3. Two regular polyedrons of the same name, are two similar solids, and their homologous dimensions are proportional; hence the radii of the inscribed or the circumscribed spheres are to each other as the sides of the polyedrons.
4. If a regular polyedron is inscribed in a sphere, the planes drawn from the centre, through the different edges, will divide the surface of the sphere into as many spherical polygons, all equal and similar, as the polyedron has faces.
In every triangle there are six parts: three sides and three angles. These parts are so related to each other, that if a certain number of them be known or given, the remaining ones can be determined.
Plane Trigonometry explains the methods of finding, by calculation, the unknown parts of a rectilineal triangle, when a sufficient number of the six parts are given.
When three of the six parts are known, and one of them is a side, the remaining parts can always be found. If the three angles were given, it is obvious that the problem would be indeterminate, since all similar triangles would satisfy the conditions.
It has already been shown, in the problems annexed to Book III., how rectilineal triangles are constructed by means of three given parts. But these constructions, which are called graphic methods, though perfectly correct in theory, would give only a moderate approximation in practice, on account of the im perfection of the instruments required in constructing them. Trigonometrical methods, on the contrary, being independent of all mechanical operations, give solutions with the utmost accuracy.
They are founded upon the properties of lines called trigonometrical lines, which furnish a very simple mode of expressing the relations between the sides and angles of triangles.
We shall first explain the properties of those lines, and the principal formulas derived from them; formulas which are of great use in all the branches of mathematics, and which even furnish means of improvement to algebraical analysis. We shall next apply those results to the solution of rectilineal triangles.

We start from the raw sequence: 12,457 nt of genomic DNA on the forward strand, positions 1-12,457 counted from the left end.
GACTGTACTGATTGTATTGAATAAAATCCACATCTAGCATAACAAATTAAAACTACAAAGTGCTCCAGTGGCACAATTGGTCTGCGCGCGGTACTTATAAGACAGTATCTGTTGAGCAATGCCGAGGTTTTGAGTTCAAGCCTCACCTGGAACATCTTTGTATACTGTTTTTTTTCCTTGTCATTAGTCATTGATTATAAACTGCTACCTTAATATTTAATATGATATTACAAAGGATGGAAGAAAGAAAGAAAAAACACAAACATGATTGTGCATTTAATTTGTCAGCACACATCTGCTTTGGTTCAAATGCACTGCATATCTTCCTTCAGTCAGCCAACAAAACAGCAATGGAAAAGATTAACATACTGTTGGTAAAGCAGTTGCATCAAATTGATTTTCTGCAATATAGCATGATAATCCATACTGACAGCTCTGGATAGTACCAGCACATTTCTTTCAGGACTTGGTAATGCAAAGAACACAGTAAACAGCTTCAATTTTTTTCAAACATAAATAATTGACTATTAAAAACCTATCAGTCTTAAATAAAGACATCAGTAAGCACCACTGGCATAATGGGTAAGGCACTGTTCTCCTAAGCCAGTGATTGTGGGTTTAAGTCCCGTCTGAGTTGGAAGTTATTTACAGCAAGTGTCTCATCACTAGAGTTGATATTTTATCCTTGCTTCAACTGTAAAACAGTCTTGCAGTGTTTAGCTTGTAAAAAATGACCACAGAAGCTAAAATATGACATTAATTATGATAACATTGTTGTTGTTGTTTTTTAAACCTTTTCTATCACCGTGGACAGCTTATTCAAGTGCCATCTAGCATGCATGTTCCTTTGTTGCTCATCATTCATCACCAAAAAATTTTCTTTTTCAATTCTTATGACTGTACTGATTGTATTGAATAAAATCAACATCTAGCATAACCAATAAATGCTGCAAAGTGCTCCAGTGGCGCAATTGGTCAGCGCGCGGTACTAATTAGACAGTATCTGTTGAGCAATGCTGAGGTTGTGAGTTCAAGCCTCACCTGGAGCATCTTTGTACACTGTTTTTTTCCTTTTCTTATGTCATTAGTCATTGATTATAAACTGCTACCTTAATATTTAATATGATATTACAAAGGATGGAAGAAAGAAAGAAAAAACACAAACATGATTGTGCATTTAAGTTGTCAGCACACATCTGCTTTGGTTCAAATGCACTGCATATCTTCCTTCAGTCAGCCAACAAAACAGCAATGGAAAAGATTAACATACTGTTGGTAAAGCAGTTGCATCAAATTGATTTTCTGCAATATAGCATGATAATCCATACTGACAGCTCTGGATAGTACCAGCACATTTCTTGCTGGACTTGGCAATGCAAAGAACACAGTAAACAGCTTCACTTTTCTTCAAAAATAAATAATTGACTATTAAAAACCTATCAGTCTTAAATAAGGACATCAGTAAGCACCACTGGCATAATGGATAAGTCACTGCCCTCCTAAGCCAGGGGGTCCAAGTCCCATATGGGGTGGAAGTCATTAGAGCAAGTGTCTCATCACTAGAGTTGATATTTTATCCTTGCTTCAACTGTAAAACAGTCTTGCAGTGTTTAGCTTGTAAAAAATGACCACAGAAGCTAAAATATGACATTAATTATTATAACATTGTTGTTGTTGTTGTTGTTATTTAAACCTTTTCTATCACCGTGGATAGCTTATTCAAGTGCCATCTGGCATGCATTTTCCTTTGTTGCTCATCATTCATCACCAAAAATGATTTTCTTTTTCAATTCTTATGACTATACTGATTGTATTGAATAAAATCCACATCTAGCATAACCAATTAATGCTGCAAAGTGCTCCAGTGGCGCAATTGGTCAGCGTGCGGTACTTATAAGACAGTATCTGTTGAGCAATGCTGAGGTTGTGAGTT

DIVISION OF THE CIRCUMFERENCE.
I. For the purposes of trigonometrical calculation, the circumference of the circle is divided into 360 equal parts, called degrees; each degree into 60 equal parts, called minutes; and each minute into 60 equal parts, called seconds.
The semicircumference, or the measure of two right angles, contains 180 degrees; the quarter of the circumference, usually denominated the quadrant, and which measures the right angle, contains 90 degrees.
II. Degrees, minutes, and seconds, are respectively desig
nated by the characters: ", '," thus the expression 16° 6' 15" represents an arc, or an angle, of 16 degrees, 6 minutes, and 15 seconds.
III. The complement of an angle, or of an arc, is what remains after taking that angle or that arc from 90°. Thus the complement of 25° 40' is equal to 90°-25° 40′-64° 20′; and the complement of 12° 4′ 32′′ is equal to 90°-12° 4′ 32′′-77° 55′ 28′′.
In general, A being any angle or any arc, 90°-A is the complement of that angle or arc. If any arc or angle be added to its complement, the sum will be 90°. Whence it is evident that if the angle or arc is greater than 90°, its complement will be negative. Thus, the complement of 160° 34' 10" is -70° 34' 10". In this case, the complement, taken positively, would be a quantity, which being subtracted from the given angle or arc, the remainder would be equal to 90°.
The two acute angles of a right-angled triangle, are together equal to a right angle; they are, therefore, complements of each other.
IV. The supplement of an angle, or of an arc, is what remains after taking that angle or arc from 180°. Thus A being any angle or arc, 180°-A is its supplement.
In any triangle, either angle is the supplement of the sum of the two others, since the three together make 180°.
If any arc or angle be added to its supplement, the sum will be 180°. Hence if an arc or angle be greater than 180°, its supplement will be negative. Thus, the supplement of 200° is -20°. The supplement of any angle of a triangle, or indeed of the sum of either two angles, is always positive.
GENERAL IDEAS RELATING TO THE TRIGONOMERICAL LINES
V. The sine of an arc is ន the perpendicular let fall from one extremity of the arc, on the diameter which passes through the other extremity. Thus, MP is the sine of the arc AM, or of the angle ACM.
The tangent of an arc is a line touching the arc at one extremity, and limited by the prolongation of the diameter which passes through the other extremity. Thus AT is the tangent of the arc AM, or of the angle ACM.